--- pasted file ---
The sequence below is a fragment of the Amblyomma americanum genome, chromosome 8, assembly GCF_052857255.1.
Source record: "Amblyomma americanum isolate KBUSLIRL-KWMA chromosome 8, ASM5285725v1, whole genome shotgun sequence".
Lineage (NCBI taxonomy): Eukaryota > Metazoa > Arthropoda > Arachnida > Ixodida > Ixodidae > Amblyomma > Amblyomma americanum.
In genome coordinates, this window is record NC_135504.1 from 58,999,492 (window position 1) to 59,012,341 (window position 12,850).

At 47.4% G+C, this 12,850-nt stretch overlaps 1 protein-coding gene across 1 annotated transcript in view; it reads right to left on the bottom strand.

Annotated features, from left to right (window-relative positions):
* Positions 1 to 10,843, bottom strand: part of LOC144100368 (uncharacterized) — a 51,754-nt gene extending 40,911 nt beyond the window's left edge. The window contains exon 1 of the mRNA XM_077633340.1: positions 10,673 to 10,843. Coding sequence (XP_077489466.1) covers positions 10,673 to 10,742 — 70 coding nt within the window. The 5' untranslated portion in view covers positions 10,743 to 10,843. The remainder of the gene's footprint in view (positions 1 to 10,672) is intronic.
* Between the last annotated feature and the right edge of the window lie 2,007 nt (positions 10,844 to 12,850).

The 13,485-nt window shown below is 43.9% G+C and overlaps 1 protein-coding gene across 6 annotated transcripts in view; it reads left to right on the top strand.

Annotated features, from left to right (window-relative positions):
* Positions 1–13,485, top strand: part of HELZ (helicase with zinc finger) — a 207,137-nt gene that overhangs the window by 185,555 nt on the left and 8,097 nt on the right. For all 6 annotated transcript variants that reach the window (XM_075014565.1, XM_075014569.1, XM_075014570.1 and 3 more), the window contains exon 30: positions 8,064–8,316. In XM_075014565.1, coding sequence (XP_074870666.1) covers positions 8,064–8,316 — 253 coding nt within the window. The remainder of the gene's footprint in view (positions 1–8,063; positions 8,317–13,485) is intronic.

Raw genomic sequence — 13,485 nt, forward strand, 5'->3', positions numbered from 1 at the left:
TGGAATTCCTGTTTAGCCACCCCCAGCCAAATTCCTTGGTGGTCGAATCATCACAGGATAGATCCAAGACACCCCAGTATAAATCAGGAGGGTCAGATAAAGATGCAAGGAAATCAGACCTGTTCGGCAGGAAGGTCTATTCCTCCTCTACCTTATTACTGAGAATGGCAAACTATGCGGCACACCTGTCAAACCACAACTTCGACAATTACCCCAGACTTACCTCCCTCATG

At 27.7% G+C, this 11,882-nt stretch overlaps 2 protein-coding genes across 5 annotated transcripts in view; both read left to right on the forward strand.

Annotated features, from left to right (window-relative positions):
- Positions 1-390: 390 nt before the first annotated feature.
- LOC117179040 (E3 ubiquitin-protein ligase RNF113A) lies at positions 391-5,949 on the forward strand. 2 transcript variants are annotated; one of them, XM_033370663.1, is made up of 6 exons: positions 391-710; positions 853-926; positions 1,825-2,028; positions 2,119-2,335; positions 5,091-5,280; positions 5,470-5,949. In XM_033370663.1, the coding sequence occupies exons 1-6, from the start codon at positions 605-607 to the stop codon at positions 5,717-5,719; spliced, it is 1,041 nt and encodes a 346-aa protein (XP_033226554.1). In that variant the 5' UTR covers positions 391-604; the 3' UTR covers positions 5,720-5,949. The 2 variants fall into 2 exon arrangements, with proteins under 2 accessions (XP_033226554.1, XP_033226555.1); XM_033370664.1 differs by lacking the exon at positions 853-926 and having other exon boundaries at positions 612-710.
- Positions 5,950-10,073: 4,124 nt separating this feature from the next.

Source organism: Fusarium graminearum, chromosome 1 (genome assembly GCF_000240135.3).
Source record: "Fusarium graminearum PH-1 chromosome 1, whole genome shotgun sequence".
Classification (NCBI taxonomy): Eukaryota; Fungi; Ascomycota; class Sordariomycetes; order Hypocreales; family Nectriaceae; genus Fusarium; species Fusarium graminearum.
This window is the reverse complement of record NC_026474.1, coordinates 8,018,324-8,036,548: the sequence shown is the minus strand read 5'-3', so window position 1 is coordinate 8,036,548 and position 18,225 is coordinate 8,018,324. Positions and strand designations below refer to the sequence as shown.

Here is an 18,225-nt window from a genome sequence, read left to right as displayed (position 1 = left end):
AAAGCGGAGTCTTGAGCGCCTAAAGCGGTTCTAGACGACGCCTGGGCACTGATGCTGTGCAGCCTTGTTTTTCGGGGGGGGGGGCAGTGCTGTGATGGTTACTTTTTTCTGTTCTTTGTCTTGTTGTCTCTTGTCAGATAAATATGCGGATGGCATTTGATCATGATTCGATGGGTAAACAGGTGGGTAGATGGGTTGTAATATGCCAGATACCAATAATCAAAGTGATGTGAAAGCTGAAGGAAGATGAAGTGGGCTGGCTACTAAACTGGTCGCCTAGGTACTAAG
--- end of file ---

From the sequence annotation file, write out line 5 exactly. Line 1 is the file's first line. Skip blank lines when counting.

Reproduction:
At 47.4% G+C, this 12,850-nt stretch overlaps 1 protein-coding gene across 1 annotated transcript in view; it reads right to left on the bottom strand.